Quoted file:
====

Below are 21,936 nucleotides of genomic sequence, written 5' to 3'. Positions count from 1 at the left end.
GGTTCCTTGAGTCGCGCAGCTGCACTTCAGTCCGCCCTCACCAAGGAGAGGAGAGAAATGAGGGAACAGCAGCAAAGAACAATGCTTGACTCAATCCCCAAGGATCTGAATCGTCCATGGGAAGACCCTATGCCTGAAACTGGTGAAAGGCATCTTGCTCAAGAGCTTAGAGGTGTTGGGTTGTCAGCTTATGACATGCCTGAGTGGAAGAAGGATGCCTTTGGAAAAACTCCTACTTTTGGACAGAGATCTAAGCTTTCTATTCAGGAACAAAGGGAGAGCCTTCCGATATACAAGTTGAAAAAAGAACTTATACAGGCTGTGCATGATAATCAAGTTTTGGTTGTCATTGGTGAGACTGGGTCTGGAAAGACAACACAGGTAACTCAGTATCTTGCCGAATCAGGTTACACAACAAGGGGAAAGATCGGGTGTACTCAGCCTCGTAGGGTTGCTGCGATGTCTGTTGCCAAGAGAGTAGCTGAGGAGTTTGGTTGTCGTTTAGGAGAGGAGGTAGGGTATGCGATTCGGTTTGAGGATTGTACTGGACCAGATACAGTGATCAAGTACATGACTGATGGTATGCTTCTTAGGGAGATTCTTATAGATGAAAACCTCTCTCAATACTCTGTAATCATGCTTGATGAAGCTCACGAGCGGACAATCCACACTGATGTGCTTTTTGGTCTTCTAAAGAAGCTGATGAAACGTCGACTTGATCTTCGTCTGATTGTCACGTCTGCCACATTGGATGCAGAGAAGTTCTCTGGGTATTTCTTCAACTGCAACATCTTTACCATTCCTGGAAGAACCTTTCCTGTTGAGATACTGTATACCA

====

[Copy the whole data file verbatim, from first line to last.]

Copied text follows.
Below are 21,936 nucleotides of genomic sequence, written 5' to 3'. Positions count from 1 at the left end.
GGTTCCTTGAGTCGCGCAGCTGCACTTCAGTCCGCCCTCACCAAGGAGAGGAGAGAAATGAGGGAACAGCAGCAAAGAACAATGCTTGACTCAATCCCCAAGGATCTGAATCGTCCATGGGAAGACCCTATGCCTGAAACTGGTGAAAGGCATCTTGCTCAAGAGCTTAGAGGTGTTGGGTTGTCAGCTTATGACATGCCTGAGTGGAAGAAGGATGCCTTTGGAAAAACTCCTACTTTTGGACAGAGATCTAAGCTTTCTATTCAGGAACAAAGGGAGAGCCTTCCGATATACAAGTTGAAAAAAGAACTTATACAGGCTGTGCATGATAATCAAGTTTTGGTTGTCATTGGTGAGACTGGGTCTGGAAAGACAACACAGGTAACTCAGTATCTTGCCGAATCAGGTTACACAACAAGGGGAAAGATCGGGTGTACTCAGCCTCGTAGGGTTGCTGCGATGTCTGTTGCCAAGAGAGTAGCTGAGGAGTTTGGTTGTCGTTTAGGAGAGGAGGTAGGGTATGCGATTCGGTTTGAGGATTGTACTGGACCAGATACAGTGATCAAGTACATGACTGATGGTATGCTTCTTAGGGAGATTCTTATAGATGAAAACCTCTCTCAATACTCTGTAATCATGCTTGATGAAGCTCACGAGCGGACAATCCACACTGATGTGCTTTTTGGTCTTCTAAAGAAGCTGATGAAACGTCGACTTGATCTTCGTCTGATTGTCACGTCTGCCACATTGGATGCAGAGAAGTTCTCTGGGTATTTCTTCAACTGCAACATCTTTACCATTCCTGGAAGAACCTTTCCTGTTGAGATACTGTATACCA